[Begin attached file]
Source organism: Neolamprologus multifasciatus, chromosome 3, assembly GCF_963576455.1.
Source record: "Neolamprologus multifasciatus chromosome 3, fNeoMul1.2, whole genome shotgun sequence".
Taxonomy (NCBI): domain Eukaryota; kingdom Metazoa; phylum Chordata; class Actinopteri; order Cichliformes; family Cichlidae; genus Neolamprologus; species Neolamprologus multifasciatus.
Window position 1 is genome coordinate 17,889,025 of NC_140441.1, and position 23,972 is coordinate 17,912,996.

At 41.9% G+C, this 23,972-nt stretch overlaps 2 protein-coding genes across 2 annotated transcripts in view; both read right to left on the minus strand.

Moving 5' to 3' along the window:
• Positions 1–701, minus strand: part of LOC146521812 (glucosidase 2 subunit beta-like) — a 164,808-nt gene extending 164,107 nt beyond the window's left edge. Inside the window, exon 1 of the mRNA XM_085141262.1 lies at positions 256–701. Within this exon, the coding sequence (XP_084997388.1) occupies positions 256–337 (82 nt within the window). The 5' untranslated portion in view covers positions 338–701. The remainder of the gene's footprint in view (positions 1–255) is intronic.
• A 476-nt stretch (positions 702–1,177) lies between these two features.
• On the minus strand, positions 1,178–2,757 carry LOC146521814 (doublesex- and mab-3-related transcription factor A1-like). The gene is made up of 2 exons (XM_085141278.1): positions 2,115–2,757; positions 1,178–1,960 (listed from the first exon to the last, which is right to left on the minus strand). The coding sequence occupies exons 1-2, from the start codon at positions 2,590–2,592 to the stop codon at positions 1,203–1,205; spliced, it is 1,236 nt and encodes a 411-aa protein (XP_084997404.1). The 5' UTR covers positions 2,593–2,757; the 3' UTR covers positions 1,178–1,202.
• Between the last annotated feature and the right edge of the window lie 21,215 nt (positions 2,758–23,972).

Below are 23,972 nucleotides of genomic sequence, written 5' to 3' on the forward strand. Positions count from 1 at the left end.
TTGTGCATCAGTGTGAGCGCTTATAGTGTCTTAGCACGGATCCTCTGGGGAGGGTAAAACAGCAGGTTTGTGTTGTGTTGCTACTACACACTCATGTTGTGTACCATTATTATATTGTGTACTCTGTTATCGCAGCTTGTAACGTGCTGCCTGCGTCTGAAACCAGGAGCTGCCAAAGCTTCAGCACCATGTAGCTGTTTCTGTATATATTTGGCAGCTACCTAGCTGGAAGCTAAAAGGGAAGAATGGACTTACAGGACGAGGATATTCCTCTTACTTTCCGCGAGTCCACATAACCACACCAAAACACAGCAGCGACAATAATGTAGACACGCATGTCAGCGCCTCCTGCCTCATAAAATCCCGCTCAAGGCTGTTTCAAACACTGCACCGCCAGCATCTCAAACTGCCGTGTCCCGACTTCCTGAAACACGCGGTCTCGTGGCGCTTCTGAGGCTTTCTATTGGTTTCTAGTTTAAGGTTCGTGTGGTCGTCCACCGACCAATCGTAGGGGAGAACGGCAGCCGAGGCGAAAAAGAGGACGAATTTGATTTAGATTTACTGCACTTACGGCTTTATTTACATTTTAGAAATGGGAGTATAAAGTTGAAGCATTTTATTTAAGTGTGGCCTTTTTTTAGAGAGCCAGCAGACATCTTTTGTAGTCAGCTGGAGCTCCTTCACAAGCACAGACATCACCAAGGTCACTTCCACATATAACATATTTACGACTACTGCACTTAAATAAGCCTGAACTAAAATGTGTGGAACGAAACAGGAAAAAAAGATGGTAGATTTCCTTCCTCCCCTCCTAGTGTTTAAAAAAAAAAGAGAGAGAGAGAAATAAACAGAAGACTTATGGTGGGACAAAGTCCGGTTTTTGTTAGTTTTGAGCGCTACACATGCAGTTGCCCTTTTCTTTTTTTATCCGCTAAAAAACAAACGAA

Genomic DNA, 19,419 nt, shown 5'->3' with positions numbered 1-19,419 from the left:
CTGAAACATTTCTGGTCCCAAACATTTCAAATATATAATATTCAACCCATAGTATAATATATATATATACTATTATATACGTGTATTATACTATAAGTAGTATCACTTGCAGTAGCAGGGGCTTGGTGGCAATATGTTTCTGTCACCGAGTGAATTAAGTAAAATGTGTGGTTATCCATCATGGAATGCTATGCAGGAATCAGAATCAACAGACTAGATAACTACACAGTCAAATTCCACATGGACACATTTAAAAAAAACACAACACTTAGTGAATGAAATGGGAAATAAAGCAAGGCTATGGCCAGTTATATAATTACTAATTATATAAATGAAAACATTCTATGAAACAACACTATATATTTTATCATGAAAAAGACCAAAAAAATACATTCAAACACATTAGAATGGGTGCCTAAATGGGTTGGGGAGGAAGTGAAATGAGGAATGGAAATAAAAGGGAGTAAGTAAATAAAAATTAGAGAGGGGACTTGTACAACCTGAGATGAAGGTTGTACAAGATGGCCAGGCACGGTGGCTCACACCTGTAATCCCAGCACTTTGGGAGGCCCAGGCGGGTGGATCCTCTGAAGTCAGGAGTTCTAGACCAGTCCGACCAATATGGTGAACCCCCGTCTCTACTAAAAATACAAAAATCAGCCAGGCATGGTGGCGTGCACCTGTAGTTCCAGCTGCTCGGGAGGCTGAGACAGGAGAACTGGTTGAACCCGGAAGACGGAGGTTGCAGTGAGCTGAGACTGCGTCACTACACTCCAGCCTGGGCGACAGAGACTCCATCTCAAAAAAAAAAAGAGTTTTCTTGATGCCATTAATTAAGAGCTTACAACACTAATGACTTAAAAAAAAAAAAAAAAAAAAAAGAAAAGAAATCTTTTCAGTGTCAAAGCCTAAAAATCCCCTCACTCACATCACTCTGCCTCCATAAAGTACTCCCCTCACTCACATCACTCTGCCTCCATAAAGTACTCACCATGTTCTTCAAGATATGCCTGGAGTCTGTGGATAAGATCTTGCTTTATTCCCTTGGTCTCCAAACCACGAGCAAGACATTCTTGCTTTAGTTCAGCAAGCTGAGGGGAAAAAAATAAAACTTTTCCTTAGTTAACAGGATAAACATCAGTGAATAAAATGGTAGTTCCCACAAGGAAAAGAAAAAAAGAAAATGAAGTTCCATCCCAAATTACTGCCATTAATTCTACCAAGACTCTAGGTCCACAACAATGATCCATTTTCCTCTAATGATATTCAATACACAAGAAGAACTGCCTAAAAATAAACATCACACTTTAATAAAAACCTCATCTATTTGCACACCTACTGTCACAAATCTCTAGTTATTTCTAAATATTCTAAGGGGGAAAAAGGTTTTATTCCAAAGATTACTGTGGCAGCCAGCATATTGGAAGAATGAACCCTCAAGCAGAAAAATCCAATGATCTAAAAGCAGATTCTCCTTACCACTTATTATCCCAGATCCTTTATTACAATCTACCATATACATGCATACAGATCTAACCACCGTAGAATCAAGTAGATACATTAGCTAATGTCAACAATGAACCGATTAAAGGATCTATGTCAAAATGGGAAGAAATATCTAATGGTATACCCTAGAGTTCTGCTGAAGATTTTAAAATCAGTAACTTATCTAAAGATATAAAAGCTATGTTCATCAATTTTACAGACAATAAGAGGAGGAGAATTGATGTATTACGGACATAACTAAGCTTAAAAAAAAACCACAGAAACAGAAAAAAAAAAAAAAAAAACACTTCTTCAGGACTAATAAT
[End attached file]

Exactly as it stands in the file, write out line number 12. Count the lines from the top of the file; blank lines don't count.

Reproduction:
TTGTGCATCAGTGTGAGCGCTTATAGTGTCTTAGCACGGATCCTCTGGGGAGGGTAAAACAGCAGGTTTGTGTTGTGTTGCTACTACACACTCATGTTGTGTACCATTATTATATTGTGTACTCTGTTATCGCAGCTTGTAACGTGCTGCCTGCGTCTGAAACCAGGAGCTGCCAAAGCTTCAGCACCATGTAGCTGTTTCTGTATATATTTGGCAGCTACCTAGCTGGAAGCTAAAAGGGAAGAATGGACTTACAGGACGAGGATATTCCTCTTACTTTCCGCGAGTCCACATAACCACACCAAAACACAGCAGCGACAATAATGTAGACACGCATGTCAGCGCCTCCTGCCTCATAAAATCCCGCTCAAGGCTGTTTCAAACACTGCACCGCCAGCATCTCAAACTGCCGTGTCCCGACTTCCTGAAACACGCGGTCTCGTGGCGCTTCTGAGGCTTTCTATTGGTTTCTAGTTTAAGGTTCGTGTGGTCGTCCACCGACCAATCGTAGGGGAGAACGGCAGCCGAGGCGAAAAAGAGGACGAATTTGATTTAGATTTACTGCACTTACGGCTTTATTTACATTTTAGAAATGGGAGTATAAAGTTGAAGCATTTTATTTAAGTGTGGCCTTTTTTTAGAGAGCCAGCAGACATCTTTTGTAGTCAGCTGGAGCTCCTTCACAAGCACAGACATCACCAAGGTCACTTCCACATATAACATATTTACGACTACTGCACTTAAATAAGCCTGAACTAAAATGTGTGGAACGAAACAGGAAAAAAAGATGGTAGATTTCCTTCCTCCCCTCCTAGTGTTTAAAAAAAAAAGAGAGAGAGAGAAATAAACAGAAGACTTATGGTGGGACAAAGTCCGGTTTTTGTTAGTTTTGAGCGCTACACATGCAGTTGCCCTTTTCTTTTTTTATCCGCTAAAAAACAAACGAA